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Found 7 results

  1. Scientists at Imperial College London gave psilocybin, the active ingredient in magic mushrooms, to 20 patients who had depression that hadn’t been helped by other treatments. Patients first took a 10mg dose of psilocybin, then a 25mg dose the week after. All the patients said they still felt better a week after treatment, and about half of them felt better five weeks later, too. These self-reports were confirmed by before-and-after brain scans. After the treatment, there was less blood flow in the part of the brain that is involved in emotion processing, called the amygdala. Interestingly, scans of the brain while on drugs show a type of “disintegration” where there’s less connectivity between different parts. Researchers have suggested that this disintegration is responsible for why people report losing their sense of self or ego while on drugs. But the scans of the brain afterward found that there’s more connectivity and integration, suggesting that maybe psychedelics work by breaking down the old pattern and kickstarting the brain into a new one. Magic mushrooms might help depression by resetting the brain (The Verge) Psilocybin for treatment-resistant depression: fMRI-measured brain mechanisms (Nature)
  2. Man Partly Wakes From 15-Year Vegetative State—What It Means After a person spends a year in a vegetative state, the condition is considered permanent—there will never be someone “in there” again. That’s why it’s so surprising French researchers were able to boost the consciousness of a patient who had spent 15 years in a vegetative state following a car accident. Brains aren’t supposed to work that way. (National Geographic)
  3. I came across this article today: http://religionnews.com/2017/06/21/how-religious-literacy-can-save-lives/ that was written by Aamir Hussain, a medical student at the University of Chicago Pritzker School of Medicine. In his article, he talks about the need for both patients and doctors to openly communicate their beliefs and goals when it comes to medical procedures. Here are a few pithy points that stood out to me. How religious literacy can save lives By Aamir Hussain Health care providers should be aware of their patient’s cultural practices and be able to suggest options for maintaining medication compliance without transgressing the person’s faith. Failure to acknowledge how faith impacts medical care can lead to challenges and even life-threatening situations. During my surgery rotation, I learned of a team that was preparing to perform a simple gallbladder operation. As the team wheeled the patient into the operating room, the patient mentioned that she was a Jehovah’s Witness and would not consent to blood transfusions. Although the operation was straightforward and would likely not require any blood products, the team decided to delay the surgery to implement Cell Saver, a machine developed with the input of Jehovah’s Witnesses that collects and sterilizes patients’ own blood and delivers it back to them, if needed. For patients, it’s helpful to volunteer the subject during routine doctor visits. Constructive conversations about religion and health are often a two-way street, and both parties should take care to respect the beliefs of the other. The main pitfall of increased religious literacy among health providers is generalization. Not all people keep the same faith practices. Therefore, health care providers must strike a balance between understanding religious diversity and respecting patients’ individual preferences.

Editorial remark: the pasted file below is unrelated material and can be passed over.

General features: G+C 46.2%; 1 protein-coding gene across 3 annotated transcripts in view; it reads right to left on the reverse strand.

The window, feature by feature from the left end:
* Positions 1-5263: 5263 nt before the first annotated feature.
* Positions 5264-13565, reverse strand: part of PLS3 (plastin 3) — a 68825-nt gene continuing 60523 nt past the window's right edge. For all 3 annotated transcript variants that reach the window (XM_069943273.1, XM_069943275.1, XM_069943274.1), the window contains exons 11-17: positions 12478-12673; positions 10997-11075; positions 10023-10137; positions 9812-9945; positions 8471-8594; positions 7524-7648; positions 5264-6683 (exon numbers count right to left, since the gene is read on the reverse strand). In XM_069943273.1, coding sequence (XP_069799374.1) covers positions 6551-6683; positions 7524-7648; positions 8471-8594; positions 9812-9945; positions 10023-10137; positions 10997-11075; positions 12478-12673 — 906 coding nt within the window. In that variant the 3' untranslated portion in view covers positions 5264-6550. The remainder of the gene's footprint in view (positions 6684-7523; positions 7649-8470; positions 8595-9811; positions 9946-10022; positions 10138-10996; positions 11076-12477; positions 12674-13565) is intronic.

4. A new section on our website: Medical-Library (It can be found at the bottom of the Home page at - FIND RESOURCES FOR)
  5. From nataonline.com Anaesthesia Supplement on ‘Transfusion, Thrombosis and Management of Bleeding’Anaesthesia, the journal of the Association of Anaesthetists of Great Britain & Ireland, announces the publication of a special open-access supplement on Transfusion, Thrombosis and Management of Bleeding, to coincide with the UK launch of Patient Blood Management in the NHS. A collaboration between anaesthetists, haematologists, surgeons and others, this supplement pulls together state-of-the-art research and recommendations into a comprehensive guide. World-renowned specialists have contributed a series of detailed reviews and debates.
  6. Englewood Hospital's fall issue ( link says winter ) Choices magazine is out for reading &/or downloading. In one article is a link for a PBS video special about a sister's brain tumor operation last spring. http://www.englewoodhospital.com/ms_bloodless_home.asp They also have a youtube link several videos- one 40 odd minutes long -haven't watched it yet myself.
  7. Here is another article showing benefits of our stand on transfusion-less ( bloodless ) surgery. Englewood again. For such a small center ( relatively speaking ) it sure is in the news a lot when it comes to Bloodless medicine. http://www.northjersey.com/news/211933301_Bloodless_Medicine_safer_and_more_costs_affective_for_all__experts_say__greater_acceptance.html

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JWTalk 22.12.4 (changelog)